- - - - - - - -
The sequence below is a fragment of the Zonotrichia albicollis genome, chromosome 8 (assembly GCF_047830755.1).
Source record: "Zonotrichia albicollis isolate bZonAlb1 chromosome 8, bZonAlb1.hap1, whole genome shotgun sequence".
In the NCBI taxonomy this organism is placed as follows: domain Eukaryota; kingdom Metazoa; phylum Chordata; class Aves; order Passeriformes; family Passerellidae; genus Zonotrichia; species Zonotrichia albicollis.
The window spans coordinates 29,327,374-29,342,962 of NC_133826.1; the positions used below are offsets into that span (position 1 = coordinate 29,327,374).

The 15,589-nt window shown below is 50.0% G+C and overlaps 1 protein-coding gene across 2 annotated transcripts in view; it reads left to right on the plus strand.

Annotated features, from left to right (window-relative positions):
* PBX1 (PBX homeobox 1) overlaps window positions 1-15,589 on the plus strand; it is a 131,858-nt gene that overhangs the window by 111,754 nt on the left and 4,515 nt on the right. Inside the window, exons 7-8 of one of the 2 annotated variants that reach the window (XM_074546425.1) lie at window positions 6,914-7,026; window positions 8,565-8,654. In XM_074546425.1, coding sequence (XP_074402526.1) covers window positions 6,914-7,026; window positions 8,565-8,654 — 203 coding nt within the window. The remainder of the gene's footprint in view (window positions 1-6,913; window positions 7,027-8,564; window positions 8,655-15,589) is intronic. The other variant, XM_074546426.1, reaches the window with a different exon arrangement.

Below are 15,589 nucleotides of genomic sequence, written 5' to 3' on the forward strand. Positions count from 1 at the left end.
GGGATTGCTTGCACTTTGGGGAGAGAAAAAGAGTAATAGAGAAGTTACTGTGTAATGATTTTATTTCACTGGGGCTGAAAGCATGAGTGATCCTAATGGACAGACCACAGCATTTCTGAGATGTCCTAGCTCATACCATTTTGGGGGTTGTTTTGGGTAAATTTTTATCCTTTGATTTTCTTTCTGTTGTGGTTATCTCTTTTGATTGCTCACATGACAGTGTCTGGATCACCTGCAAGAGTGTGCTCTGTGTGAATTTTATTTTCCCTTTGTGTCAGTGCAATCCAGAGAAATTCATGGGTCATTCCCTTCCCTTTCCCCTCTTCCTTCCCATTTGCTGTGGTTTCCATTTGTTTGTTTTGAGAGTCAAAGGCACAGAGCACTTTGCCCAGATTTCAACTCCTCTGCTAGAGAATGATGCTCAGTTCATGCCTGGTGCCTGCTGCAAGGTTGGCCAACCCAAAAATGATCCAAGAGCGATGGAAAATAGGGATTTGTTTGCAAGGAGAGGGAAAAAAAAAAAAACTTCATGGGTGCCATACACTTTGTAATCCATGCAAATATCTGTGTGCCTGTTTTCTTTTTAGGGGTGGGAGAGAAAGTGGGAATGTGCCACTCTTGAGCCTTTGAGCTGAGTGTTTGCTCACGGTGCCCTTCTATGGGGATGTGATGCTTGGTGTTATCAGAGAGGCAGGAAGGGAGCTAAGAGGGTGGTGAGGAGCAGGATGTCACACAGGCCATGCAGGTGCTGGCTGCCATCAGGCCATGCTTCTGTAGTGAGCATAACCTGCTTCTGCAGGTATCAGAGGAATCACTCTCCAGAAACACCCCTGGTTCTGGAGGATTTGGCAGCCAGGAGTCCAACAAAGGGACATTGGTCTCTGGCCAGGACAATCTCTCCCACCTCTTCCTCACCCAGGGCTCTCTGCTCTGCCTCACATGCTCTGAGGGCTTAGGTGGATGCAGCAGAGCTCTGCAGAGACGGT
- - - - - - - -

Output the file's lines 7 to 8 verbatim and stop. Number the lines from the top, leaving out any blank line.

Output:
* PBX1 (PBX homeobox 1) overlaps window positions 1-15,589 on the plus strand; it is a 131,858-nt gene that overhangs the window by 111,754 nt on the left and 4,515 nt on the right. Inside the window, exons 7-8 of one of the 2 annotated variants that reach the window (XM_074546425.1) lie at window positions 6,914-7,026; window positions 8,565-8,654. In XM_074546425.1, coding sequence (XP_074402526.1) covers window positions 6,914-7,026; window positions 8,565-8,654 — 203 coding nt within the window. The remainder of the gene's footprint in view (window positions 1-6,913; window positions 7,027-8,564; window positions 8,655-15,589) is intronic. The other variant, XM_074546426.1, reaches the window with a different exon arrangement.

Below are 15,589 nucleotides of genomic sequence, written 5' to 3' on the forward strand. Positions count from 1 at the left end.